For more than 16 months, COVID-19 has been top of the news agenda, the subject of pretty much all discussion around the globe, with 3.12m deaths and a huge economic and commercial cost.
The pandemic has altered the way we do things. Expressing emotions. Communicating. Congregating with our loved ones. Yet, we are seeing light at the end of the tunnel.
Vaccines have brought hope to the world.
Countries introduced different measures to control the spread of the virus whilst their people are being inoculated in the largest vaccination campaign the world has ever seen.
Of course, there are still countries facing huge perils. India is certainly one of them. Its demographics play a huge role in its dire straits situation and I believe that coordinated humanitarian aid is essential.
The discussion on vaccines has shifted on numerous fronts, from numbers available, to the number of people vaccinatedin different countries, to possible side effects, particularly from Astra Zeneca and Johnson & Johnson, and finally the question mark over whether to give a third dose.
Post-COVID theories and strategies started at the very beginning of the outbreak. It was only natural for all of us, in maintaining a sane mind, to think about how we could bounce back.
Governments around the globe, including Malta, are now launching their economic recovery plans.
Although re-estabilising and revitalising economies around the globe will be a mammoth task for every government, especially in those countries that were already in a challenging situation pre-pandemic, the greatest task the world now faces is to re-establish normality not only in our way of life, but in the way we think.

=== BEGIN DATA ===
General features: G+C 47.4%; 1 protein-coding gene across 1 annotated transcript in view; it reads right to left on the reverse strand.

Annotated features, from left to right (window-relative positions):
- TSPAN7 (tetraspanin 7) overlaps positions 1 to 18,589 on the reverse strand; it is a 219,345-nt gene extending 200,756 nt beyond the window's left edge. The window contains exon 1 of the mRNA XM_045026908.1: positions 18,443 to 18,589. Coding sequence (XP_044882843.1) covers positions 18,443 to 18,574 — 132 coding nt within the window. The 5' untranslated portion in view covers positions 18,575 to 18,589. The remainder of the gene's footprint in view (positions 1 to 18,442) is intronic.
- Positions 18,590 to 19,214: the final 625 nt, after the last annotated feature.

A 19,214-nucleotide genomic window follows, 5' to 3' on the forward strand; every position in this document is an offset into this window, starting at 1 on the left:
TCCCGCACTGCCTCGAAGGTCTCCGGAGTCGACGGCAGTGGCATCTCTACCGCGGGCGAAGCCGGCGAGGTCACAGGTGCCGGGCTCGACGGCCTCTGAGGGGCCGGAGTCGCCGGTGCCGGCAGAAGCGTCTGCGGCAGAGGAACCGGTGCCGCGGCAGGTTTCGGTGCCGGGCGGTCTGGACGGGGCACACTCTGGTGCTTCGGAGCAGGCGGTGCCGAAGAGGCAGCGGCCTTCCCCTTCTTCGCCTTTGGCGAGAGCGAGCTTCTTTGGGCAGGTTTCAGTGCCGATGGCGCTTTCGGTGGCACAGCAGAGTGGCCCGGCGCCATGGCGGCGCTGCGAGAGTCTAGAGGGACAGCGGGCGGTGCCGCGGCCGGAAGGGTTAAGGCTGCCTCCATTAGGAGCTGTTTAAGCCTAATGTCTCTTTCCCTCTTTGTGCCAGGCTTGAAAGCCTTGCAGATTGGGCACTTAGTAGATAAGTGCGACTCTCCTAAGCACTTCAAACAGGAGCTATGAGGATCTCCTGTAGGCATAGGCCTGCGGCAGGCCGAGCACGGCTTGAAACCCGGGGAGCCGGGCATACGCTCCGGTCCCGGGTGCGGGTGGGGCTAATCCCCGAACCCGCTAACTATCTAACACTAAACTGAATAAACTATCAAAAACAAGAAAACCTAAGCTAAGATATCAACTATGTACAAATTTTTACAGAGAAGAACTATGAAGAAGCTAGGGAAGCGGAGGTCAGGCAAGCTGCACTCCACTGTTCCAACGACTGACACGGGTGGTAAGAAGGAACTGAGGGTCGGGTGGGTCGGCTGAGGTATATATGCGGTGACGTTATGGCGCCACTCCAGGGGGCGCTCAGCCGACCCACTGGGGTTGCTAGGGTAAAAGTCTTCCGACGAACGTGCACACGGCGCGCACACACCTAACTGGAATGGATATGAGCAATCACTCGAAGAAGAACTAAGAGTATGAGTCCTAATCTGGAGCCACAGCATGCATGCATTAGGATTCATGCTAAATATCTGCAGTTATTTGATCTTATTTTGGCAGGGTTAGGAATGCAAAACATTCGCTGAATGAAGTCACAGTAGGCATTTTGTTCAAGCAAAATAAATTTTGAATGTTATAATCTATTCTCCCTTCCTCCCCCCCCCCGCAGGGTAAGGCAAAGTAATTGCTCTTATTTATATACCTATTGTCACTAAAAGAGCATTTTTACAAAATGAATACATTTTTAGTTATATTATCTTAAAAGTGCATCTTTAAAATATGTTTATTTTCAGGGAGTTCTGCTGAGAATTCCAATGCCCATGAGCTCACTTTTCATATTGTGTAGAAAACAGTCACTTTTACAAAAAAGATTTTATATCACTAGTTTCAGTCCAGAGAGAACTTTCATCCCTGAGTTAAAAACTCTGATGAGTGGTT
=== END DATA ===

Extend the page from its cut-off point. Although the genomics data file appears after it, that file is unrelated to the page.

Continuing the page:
The greatest task the world now faces is to re-establish normality not only in our way of life, but in the way we think.
People have been listening and reading about COVID for months on end, with media houses sounding warnings, at times almost fomenting fear and panic with tabloid style stories rather than well researched pieces, medical bulletins with healthcare professionals being ultra-careful not to strike the wrong tone and risk their advice being jeopardised; and politicians being wary of consequences that might arise and weighing their moves very carefully. This has been accompanied by a huge drive to sanitise hands, wear masks, avoid crowds and remain aware of possible effects of COVID, especially on vulnerable and senior citizens.
Of course, the same is true in Malta. Many have been glued to their newsfeeds, comparing numbers of new cases and administered doses from previous days and looking forward to the relaxation of measures. We now have to join forces and do our part to shift to ‘the normality’ we have been longing for from the very beginning.
In this sense, the media plays a crucial role, especially if numbers start to crawl back up once the tourism season kicks off. COVID will leave many wounds, but we should pull together and prepare for the greatest challenge yet. It’s not a question of simply lowering our guard, becoming reckless or not giving a fig, but contributing towards a healthy society and moving forward without looking back.
Our country needs this, our planet needs this.